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Monday, October 08, 2012

Post-Debate Bounce Not as Big a Story as Everyone's Pretending

ROmney in Detroit
I was pretty busy last week and didn't get a chance to write anything substantial about the first presidential debate. By now, it's old news and I won't bore you with yet another rehashing of a debacle; suffice it to say that Mitt Romney flung the BS fast and furious and this is enough to get you declared a winner of a debate these days. When I was in high school, debaters had to cite facts. Apparently adults running for office get to be much more creative and the media will actually applaud lying.

So what's the damage here? Reports have it that Romney is climbing in the polls, momentum's behind him, and the world is his oyster. He's definitely going to be the next president of the United States and, if you check FiveThirtyEight, you'll see that he's now projected to have a 78.4% of winning to President Obama's 21.6%.

Oh wait, that's all backwards and wrong; Obama's 78.4% and Romney's 21.6%. Further it's starting to look like Romney's topped out, so his chances aren't going to get any better. According to FiveThirtyEight's Nate Silver, "polls released on Sunday did not tell quite as optimistic a story for him as those in the debate’s immediate aftermath." He also calls Romney's current polling a "bounce."

↓ CONTINUED AFTER THE JUMP ↓

So what's with the media all but declaring Mitt Romney the winner of the 2012 presidential race? Simple: bias. But it isn't political bias, it's ratings bias. Remember, the job of the TV pundit isn't to help you understand anything, the job of the TV pundit is to get you to watch TV. And that means drama and excitement. A big turn-around for the Republican candidate qualifies. When the news stories were starting to look like the Romney Campaign Deathwatch, things got a little boring in the political news world. So they'll make this whole poll bounce a bigger story than it actually is. Someone has to watch those ads.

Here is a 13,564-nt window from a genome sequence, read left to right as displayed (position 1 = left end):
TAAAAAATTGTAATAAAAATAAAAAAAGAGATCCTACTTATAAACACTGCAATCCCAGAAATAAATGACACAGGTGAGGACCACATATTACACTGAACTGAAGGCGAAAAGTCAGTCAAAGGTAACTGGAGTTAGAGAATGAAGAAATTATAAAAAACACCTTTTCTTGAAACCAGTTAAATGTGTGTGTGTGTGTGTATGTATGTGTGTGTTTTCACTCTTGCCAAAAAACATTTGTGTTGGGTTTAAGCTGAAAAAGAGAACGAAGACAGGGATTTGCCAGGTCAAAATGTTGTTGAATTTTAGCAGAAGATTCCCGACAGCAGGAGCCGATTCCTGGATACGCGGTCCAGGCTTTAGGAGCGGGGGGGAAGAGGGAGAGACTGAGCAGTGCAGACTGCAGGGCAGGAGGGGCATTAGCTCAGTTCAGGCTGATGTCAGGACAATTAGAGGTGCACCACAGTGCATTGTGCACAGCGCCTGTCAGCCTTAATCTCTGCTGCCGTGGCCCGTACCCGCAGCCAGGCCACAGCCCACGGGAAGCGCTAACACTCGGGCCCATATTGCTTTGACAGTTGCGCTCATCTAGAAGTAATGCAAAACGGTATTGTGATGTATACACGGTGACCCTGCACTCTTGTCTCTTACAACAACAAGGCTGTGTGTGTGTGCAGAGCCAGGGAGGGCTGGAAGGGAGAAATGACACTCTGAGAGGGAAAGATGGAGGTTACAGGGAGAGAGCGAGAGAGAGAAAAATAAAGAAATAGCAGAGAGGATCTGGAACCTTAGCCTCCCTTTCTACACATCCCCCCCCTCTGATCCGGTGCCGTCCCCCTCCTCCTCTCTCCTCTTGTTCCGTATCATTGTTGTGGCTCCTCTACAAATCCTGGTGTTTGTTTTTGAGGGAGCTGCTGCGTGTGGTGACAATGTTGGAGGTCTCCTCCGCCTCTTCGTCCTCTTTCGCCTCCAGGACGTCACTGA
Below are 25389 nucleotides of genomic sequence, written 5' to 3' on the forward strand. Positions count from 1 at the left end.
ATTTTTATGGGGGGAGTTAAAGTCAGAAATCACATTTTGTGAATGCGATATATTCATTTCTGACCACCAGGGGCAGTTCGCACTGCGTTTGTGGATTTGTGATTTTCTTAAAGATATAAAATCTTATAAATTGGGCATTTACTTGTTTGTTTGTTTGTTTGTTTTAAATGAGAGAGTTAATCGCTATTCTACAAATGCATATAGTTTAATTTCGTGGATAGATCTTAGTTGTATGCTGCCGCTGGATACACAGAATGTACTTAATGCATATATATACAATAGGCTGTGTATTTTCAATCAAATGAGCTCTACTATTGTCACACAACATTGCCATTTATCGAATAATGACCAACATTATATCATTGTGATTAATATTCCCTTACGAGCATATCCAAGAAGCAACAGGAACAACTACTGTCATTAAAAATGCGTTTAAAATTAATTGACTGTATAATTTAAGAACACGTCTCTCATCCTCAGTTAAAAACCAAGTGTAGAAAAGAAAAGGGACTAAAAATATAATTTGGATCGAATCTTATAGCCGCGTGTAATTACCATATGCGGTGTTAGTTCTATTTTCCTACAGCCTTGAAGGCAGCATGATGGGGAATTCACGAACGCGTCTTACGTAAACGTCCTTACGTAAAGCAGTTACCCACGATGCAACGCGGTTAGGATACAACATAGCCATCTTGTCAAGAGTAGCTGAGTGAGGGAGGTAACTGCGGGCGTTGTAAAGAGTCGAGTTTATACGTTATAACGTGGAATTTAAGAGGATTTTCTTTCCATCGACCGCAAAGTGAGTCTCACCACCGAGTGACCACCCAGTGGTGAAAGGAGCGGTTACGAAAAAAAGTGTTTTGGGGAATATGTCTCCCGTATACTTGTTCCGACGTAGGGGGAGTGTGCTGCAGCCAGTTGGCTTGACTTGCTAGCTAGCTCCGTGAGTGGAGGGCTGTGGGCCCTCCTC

That's not to say that Obama supporters should be sanguine. But there was never really a point where they should've been. It was always going to be a tight race and it's still going to be a tight race. Silver's percentages are wide, but they predict a final popular vote tally of 51% Obama to 47.9% Romney. And according to him, if polling trends settle where he thinks they're headed, the economy will determine the outcome of the election, but "it would no longer be as appropriate to think of Mr. Romney as being an underachieving candidate."

But the anchors dragging Romney down are still there. ABC News' Amy Walter (TV news, I know. But there's an exception for every rule) says the "fundamentals" still point to Obama winning. Like Silver, she sees an economic election and points out that "Romney is not seen as better able to handle the economy." Further, despite national polls tightening a bit, Mitt's road to victory is still very narrow.

Despite earlier predictions by the Romney campaign that they would be competitive in traditionally blue states like Michigan, Minnesota and Pennsylvania, they are putting no serious effort into any of them. Moreover, the Paul Ryan pick gave Romney only a short-lived bounce in Wisconsin. The latest polls in the Badger State show Obama with a healthy advantage in the state.

This has left Romney has a very narrow path to 270, and no room for error. If Romney loses Ohio and Wisconsin, he would have no choice but to win almost every single other battleground state to win.

None of which is to say that Obama is guaranteed a win. Mitt Romney's slim chance has improved slightly -- but only slightly. Anyone measuring the curtains for him is likely to be disappointed come November.

-Wisco

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